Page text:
- The Washington Times - Tuesday, April 5, 2016

At a low point in post-Cold War U.S.-Russian relations, a monument is going up this month in the heart of Moscow to celebrate one of the high points of cooperation between the U.S. and the bad old Soviet Union.

U.S. and Russian backers say they will dedicate the Elbe River Memorial on April 25 at noon, 71 years to the day after American and Soviet troops first linked up at a river crossing not far from Berlin. The famous rendezvous of U.S. forces coming from the west and Russian troops advancing from the east effectively cut Nazi Germany into two.

In a matter of weeks, Berlin had fallen, Adolf Hitler was dead and the war in Europe was effectively over.

For Edward Lozansky, founder and president of the American University in Moscow and a prime mover behind the memorial, the effort isn’t meant just to recall distant history. At a time when the U.S. and Russia are at loggerheads on issues including political liberties, Ukraine and the future of the Middle East, the Elbe River Memorial is an effort to address the tensions of today.

“I see this memorial not only as a tribute to our joint victory in World War II, but something to cause both Americans and Russians to take a pause for reflection and realize that we are on a dangerous and previously unthinkable road to World War III,” he said.

Flanked by a lone birch tree, the memorial sculpture depicts lines of American and Russian soldiers in bas-relief inside an open frame, striding toward each other with their hands extended in greeting. The work is by Russian sculptor Alexander Burganov, whom Washingtonians know from his statue of poet Alexander Pushkin at George Washington University.

Kevin Ryan is a retired Army general and Russian specialist who directs the Defense and Intelligence Project for Harvard’s Belfer Center for Science and International Affairs. Although he is not directly associated with the memorial, he helped organize a Track 2 discussion group of retired U.S. and Russian generals and top intelligence officials to discuss sensitive issues in the bilateral relations. It has been dubbed the Elbe Group.

He said the memorial was in line with his group’s mission of trying to keep lines of communication and cooperation open at a time of increasingly frosty relations between the two governments at an official level. The Elbe Group, he said, began in 2010 in hopes of finding ways of making the U.S.-Russia relationship stronger; more recently, the focus has been on trying to keep the relationship from getting worse.

“Elbe was a high point of cooperation between two very different systems — far more different systems than what we have today,” Mr. Ryan said. “We all have to recognize there can’t be real security if we’re not at least talking to each other and reaching out to the other side.”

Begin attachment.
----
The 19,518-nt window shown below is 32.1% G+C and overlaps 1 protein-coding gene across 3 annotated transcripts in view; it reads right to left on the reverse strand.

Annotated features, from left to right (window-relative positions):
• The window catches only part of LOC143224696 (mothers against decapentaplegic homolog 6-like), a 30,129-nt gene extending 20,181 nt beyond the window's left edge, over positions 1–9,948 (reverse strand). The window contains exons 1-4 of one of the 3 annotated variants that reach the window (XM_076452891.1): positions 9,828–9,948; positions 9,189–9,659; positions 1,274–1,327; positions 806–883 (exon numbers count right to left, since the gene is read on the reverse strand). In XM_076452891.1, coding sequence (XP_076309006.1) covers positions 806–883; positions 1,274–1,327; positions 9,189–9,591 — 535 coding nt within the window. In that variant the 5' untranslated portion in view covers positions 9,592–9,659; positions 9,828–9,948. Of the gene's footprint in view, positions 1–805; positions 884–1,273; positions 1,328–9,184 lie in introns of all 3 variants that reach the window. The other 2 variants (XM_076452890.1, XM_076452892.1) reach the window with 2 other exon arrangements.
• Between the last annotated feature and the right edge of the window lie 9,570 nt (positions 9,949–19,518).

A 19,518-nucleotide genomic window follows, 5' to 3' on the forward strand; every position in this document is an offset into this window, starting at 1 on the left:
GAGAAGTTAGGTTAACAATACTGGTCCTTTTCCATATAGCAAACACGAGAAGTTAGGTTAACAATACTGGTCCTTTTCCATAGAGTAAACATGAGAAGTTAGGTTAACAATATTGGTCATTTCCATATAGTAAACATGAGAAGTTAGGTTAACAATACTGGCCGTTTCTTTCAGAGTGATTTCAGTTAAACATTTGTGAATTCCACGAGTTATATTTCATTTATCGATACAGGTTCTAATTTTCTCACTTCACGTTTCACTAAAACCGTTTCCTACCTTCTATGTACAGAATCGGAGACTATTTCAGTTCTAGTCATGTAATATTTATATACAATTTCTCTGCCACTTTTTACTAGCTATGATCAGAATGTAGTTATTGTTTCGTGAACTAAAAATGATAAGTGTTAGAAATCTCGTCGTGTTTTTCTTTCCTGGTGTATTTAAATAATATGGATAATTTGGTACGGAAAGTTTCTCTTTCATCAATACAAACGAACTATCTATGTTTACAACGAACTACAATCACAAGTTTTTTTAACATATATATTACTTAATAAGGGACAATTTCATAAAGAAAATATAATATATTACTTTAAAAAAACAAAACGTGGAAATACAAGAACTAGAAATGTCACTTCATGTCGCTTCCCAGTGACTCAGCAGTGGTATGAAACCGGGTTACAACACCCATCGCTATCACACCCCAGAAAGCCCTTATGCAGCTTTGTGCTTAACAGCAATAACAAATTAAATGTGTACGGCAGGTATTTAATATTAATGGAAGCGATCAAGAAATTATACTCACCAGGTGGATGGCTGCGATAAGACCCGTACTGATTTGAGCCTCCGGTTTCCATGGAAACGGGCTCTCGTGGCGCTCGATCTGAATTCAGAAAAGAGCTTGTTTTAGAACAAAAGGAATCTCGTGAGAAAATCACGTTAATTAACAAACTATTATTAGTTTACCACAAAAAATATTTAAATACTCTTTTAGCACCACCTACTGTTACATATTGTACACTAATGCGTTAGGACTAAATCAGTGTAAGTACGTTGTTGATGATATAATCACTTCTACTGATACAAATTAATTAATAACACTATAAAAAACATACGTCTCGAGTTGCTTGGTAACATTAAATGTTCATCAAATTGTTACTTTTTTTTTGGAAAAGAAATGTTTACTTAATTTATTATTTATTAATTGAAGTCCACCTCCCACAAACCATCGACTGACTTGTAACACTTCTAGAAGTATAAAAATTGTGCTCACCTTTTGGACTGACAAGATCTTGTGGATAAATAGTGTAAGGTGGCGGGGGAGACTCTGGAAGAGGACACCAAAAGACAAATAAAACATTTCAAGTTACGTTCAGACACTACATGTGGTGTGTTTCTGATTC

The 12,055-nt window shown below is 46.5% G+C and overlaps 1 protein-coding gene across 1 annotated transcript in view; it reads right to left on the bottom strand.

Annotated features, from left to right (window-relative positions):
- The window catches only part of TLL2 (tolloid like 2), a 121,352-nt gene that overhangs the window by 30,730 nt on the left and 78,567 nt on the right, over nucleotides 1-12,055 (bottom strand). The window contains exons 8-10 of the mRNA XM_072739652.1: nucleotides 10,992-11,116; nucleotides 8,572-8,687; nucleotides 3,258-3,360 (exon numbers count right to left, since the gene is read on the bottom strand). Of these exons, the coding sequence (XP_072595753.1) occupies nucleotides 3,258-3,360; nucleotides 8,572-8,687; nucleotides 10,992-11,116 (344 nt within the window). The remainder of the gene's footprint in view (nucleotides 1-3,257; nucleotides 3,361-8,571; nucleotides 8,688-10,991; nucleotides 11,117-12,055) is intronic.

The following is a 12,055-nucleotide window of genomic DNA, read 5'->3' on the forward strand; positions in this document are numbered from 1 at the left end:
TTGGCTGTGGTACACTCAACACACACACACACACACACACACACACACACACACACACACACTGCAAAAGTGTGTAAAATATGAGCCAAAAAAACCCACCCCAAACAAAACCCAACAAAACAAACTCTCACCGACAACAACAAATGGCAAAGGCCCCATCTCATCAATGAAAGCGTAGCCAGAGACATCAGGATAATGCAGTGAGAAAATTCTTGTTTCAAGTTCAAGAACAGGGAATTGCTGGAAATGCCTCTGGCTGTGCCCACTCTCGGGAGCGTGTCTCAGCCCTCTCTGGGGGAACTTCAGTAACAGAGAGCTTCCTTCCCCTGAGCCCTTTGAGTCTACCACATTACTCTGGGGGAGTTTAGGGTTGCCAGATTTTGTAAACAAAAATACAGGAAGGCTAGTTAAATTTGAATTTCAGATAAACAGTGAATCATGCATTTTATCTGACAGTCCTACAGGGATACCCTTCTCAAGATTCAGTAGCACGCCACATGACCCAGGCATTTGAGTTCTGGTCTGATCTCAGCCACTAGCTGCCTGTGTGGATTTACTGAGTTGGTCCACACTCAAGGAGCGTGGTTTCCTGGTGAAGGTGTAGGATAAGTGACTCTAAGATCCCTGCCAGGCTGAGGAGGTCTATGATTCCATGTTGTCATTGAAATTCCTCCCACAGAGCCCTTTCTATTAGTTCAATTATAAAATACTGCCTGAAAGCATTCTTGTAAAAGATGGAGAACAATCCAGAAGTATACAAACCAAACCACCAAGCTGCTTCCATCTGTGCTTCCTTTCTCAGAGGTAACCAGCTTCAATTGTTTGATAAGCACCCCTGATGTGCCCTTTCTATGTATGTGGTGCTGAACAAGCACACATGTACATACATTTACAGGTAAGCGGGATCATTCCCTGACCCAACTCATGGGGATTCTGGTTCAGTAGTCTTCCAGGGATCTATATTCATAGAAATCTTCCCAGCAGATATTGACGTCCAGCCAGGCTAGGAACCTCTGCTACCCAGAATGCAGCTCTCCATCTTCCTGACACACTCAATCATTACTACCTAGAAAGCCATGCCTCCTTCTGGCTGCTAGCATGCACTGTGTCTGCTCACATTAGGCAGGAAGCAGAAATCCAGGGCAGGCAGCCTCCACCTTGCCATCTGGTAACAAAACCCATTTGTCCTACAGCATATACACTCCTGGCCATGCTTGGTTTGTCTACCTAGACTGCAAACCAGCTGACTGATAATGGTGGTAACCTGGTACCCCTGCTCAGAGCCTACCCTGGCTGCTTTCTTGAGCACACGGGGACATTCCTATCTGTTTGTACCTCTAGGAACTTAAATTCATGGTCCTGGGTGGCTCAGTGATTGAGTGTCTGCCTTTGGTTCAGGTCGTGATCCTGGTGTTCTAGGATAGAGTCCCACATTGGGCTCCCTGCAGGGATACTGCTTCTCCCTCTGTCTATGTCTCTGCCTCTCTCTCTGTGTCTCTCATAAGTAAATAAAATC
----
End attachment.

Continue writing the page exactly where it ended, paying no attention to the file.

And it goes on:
Mr. Lozansky, who also has overseen the Russia House cultural center just above Dupont Circle since 1995, said the city of Moscow, the Russian Foreign Ministry and Sergey Kislyak, the Russian ambassador to the U.S., have all written letters endorsing the memorial.

The Elbe spirit

Mr. Lozansky said the drive to fund and build the Elbe River Memorial is part of the work he has pursued to improve U.S.-Russian ties since the collapse of the Soviet Union.

Trained as a nuclear physicist, he was “advised” to leave the country of his birth in 1976 because of his dissident political activities. The effort to allow his wife, Tatiana, the daughter of a retired Soviet general, to join him in the West took six years, capped by a hunger strike in 1982 that made front-page news around the world.

But since the Cold War’s end, Mr. Lozansky has worked for better relations between his homeland and his adopted country, arguing that Russia should not be blamed for all the failings of the old regime. In addition to the American University in Moscow, he organizes the annual World Russia Forums in Washington, the 36th edition of which is set to start Saturday.

Some have faulted President Obama for failing to take a tougher line with Russian President Vladimir Putin on a host of global issues, but Mr. Lozansky said the cooperative spirit behind the American University in Moscow and the Elbe River Memorial is needed now more than ever. He said the university’s activities have been unaffected by a recent Kremlin crackdown on some foreign organizations.

“I see our role as convincing the U.S. and Russian foreign policy elites that both countries would be much better off by working together to meet the enormous world’s security and other challenges rather than stepping on each other’s toes,” he said. “In my mind, both U.S. and Russian ordinary folks understand this but the elites have a different agenda.”

Mr. Putin may talk tough, Mr. Lozansky said, “but he always ends his speeches with the offer to work together. This is why I disagree with those in Washington who dream of chasing regime change instead of searching for compromise.”

Vasilisa Anishchenko is a third-year student at the American University in Moscow and hopes one day to pursue a Ph.D. in international scientific cooperation, perhaps in the West.

She acknowledged in an email interview to being “deeply concerned” about the state of U.S.-Russian ties but said, “I am an optimist, so I prefer using the word ‘complicated’ to describe them, not ‘bad.’”

“As we study the history of U.S.-Russia relations, we tend to realize that there were many unpleasant and dangerous moments in the past, but some positive ones as well. In difficult times, we’re able to settle our disputes by peaceful means and compromises, and it’s my hope that this is to be expected this time and in the future as well.”


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